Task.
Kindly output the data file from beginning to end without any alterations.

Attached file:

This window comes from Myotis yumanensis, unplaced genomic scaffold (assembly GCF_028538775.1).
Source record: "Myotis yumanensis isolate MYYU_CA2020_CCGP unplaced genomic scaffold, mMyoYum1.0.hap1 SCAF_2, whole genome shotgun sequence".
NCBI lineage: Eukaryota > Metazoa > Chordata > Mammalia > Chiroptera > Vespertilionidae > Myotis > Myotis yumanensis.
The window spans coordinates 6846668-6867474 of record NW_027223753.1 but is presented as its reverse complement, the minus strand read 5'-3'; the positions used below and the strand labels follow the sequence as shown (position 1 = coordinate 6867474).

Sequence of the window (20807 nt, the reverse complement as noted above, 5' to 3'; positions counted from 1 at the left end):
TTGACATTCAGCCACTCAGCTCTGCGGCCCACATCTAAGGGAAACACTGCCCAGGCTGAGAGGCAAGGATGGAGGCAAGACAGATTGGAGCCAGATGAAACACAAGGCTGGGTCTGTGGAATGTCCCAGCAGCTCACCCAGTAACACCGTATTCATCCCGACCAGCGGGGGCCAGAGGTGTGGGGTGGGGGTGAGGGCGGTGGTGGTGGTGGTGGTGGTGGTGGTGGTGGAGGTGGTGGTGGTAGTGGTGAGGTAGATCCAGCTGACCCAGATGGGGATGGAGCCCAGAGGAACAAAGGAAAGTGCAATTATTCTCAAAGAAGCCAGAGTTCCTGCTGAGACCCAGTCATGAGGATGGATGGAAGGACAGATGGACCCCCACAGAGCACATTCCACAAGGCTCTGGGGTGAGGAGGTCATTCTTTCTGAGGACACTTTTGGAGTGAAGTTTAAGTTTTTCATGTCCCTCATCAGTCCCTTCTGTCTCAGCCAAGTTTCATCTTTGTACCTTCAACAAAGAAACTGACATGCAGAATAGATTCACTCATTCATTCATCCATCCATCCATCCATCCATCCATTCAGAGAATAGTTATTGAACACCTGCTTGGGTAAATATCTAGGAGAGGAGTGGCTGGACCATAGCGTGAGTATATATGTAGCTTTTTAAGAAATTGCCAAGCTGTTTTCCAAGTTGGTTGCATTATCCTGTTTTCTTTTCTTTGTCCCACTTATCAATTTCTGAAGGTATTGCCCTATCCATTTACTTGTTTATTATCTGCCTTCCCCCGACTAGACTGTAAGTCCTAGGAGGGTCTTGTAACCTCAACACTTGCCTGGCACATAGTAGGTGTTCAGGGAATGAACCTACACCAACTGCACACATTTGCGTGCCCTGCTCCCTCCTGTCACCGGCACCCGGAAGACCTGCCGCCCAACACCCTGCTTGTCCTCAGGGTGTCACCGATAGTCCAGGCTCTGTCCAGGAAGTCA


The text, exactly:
This window comes from Myotis yumanensis, unplaced genomic scaffold (assembly GCF_028538775.1).
Source record: "Myotis yumanensis isolate MYYU_CA2020_CCGP unplaced genomic scaffold, mMyoYum1.0.hap1 SCAF_2, whole genome shotgun sequence".
NCBI lineage: Eukaryota > Metazoa > Chordata > Mammalia > Chiroptera > Vespertilionidae > Myotis > Myotis yumanensis.
The window spans coordinates 6846668-6867474 of record NW_027223753.1 but is presented as its reverse complement, the minus strand read 5'-3'; the positions used below and the strand labels follow the sequence as shown (position 1 = coordinate 6867474).

Sequence of the window (20807 nt, the reverse complement as noted above, 5' to 3'; positions counted from 1 at the left end):
TTGACATTCAGCCACTCAGCTCTGCGGCCCACATCTAAGGGAAACACTGCCCAGGCTGAGAGGCAAGGATGGAGGCAAGACAGATTGGAGCCAGATGAAACACAAGGCTGGGTCTGTGGAATGTCCCAGCAGCTCACCCAGTAACACCGTATTCATCCCGACCAGCGGGGGCCAGAGGTGTGGGGTGGGGGTGAGGGCGGTGGTGGTGGTGGTGGTGGTGGTGGTGGTGGAGGTGGTGGTGGTAGTGGTGAGGTAGATCCAGCTGACCCAGATGGGGATGGAGCCCAGAGGAACAAAGGAAAGTGCAATTATTCTCAAAGAAGCCAGAGTTCCTGCTGAGACCCAGTCATGAGGATGGATGGAAGGACAGATGGACCCCCACAGAGCACATTCCACAAGGCTCTGGGGTGAGGAGGTCATTCTTTCTGAGGACACTTTTGGAGTGAAGTTTAAGTTTTTCATGTCCCTCATCAGTCCCTTCTGTCTCAGCCAAGTTTCATCTTTGTACCTTCAACAAAGAAACTGACATGCAGAATAGATTCACTCATTCATTCATCCATCCATCCATCCATCCATCCATTCAGAGAATAGTTATTGAACACCTGCTTGGGTAAATATCTAGGAGAGGAGTGGCTGGACCATAGCGTGAGTATATATGTAGCTTTTTAAGAAATTGCCAAGCTGTTTTCCAAGTTGGTTGCATTATCCTGTTTTCTTTTCTTTGTCCCACTTATCAATTTCTGAAGGTATTGCCCTATCCATTTACTTGTTTATTATCTGCCTTCCCCCGACTAGACTGTAAGTCCTAGGAGGGTCTTGTAACCTCAACACTTGCCTGGCACATAGTAGGTGTTCAGGGAATGAACCTACACCAACTGCACACATTTGCGTGCCCTGCTCCCTCCTGTCACCGGCACCCGGAAGACCTGCCGCCCAACACCCTGCTTGTCCTCAGGGTGTCACCGATAGTCCAGGCTCTGTCCAGGAAGTCA